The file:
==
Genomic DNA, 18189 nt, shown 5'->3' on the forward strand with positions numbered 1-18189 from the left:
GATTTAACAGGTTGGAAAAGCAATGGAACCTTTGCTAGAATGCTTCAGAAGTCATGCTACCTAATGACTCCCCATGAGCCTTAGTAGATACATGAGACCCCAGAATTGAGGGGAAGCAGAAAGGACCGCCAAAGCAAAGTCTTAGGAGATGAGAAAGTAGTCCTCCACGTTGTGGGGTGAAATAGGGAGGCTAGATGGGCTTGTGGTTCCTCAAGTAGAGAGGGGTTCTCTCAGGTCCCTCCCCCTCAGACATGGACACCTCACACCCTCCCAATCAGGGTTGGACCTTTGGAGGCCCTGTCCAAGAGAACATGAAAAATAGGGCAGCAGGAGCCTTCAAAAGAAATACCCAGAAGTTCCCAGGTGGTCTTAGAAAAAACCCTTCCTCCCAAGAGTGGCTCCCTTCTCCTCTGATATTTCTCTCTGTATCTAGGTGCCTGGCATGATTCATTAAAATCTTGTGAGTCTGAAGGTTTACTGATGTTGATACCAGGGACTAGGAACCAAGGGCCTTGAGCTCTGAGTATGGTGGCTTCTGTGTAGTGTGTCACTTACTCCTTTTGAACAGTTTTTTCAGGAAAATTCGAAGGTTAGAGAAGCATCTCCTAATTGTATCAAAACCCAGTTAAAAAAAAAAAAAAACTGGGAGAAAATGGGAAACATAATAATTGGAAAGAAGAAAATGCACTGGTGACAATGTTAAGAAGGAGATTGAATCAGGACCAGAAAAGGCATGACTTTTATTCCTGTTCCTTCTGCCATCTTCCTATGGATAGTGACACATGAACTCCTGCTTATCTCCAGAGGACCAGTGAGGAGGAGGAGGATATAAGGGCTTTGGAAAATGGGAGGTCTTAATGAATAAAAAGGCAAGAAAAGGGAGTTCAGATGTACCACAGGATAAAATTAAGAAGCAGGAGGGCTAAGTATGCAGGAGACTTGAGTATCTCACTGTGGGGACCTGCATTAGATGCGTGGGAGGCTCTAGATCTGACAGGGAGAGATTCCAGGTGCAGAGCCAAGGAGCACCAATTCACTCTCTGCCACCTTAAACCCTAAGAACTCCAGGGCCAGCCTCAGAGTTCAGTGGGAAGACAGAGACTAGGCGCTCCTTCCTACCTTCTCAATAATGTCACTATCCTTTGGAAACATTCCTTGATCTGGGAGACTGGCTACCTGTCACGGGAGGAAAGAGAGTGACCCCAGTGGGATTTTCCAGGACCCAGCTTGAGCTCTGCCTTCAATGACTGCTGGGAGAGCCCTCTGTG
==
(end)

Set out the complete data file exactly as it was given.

Genomic DNA, 18189 nt, shown 5'->3' on the forward strand with positions numbered 1-18189 from the left:
GATTTAACAGGTTGGAAAAGCAATGGAACCTTTGCTAGAATGCTTCAGAAGTCATGCTACCTAATGACTCCCCATGAGCCTTAGTAGATACATGAGACCCCAGAATTGAGGGGAAGCAGAAAGGACCGCCAAAGCAAAGTCTTAGGAGATGAGAAAGTAGTCCTCCACGTTGTGGGGTGAAATAGGGAGGCTAGATGGGCTTGTGGTTCCTCAAGTAGAGAGGGGTTCTCTCAGGTCCCTCCCCCTCAGACATGGACACCTCACACCCTCCCAATCAGGGTTGGACCTTTGGAGGCCCTGTCCAAGAGAACATGAAAAATAGGGCAGCAGGAGCCTTCAAAAGAAATACCCAGAAGTTCCCAGGTGGTCTTAGAAAAAACCCTTCCTCCCAAGAGTGGCTCCCTTCTCCTCTGATATTTCTCTCTGTATCTAGGTGCCTGGCATGATTCATTAAAATCTTGTGAGTCTGAAGGTTTACTGATGTTGATACCAGGGACTAGGAACCAAGGGCCTTGAGCTCTGAGTATGGTGGCTTCTGTGTAGTGTGTCACTTACTCCTTTTGAACAGTTTTTTCAGGAAAATTCGAAGGTTAGAGAAGCATCTCCTAATTGTATCAAAACCCAGTTAAAAAAAAAAAAAAACTGGGAGAAAATGGGAAACATAATAATTGGAAAGAAGAAAATGCACTGGTGACAATGTTAAGAAGGAGATTGAATCAGGACCAGAAAAGGCATGACTTTTATTCCTGTTCCTTCTGCCATCTTCCTATGGATAGTGACACATGAACTCCTGCTTATCTCCAGAGGACCAGTGAGGAGGAGGAGGATATAAGGGCTTTGGAAAATGGGAGGTCTTAATGAATAAAAAGGCAAGAAAAGGGAGTTCAGATGTACCACAGGATAAAATTAAGAAGCAGGAGGGCTAAGTATGCAGGAGACTTGAGTATCTCACTGTGGGGACCTGCATTAGATGCGTGGGAGGCTCTAGATCTGACAGGGAGAGATTCCAGGTGCAGAGCCAAGGAGCACCAATTCACTCTCTGCCACCTTAAACCCTAAGAACTCCAGGGCCAGCCTCAGAGTTCAGTGGGAAGACAGAGACTAGGCGCTCCTTCCTACCTTCTCAATAATGTCACTATCCTTTGGAAACATTCCTTGATCTGGGAGACTGGCTACCTGTCACGGGAGGAAAGAGAGTGACCCCAGTGGGATTTTCCAGGACCCAGCTTGAGCTCTGCCTTCAATGACTGCTGGGAGAGCCCTCTGTG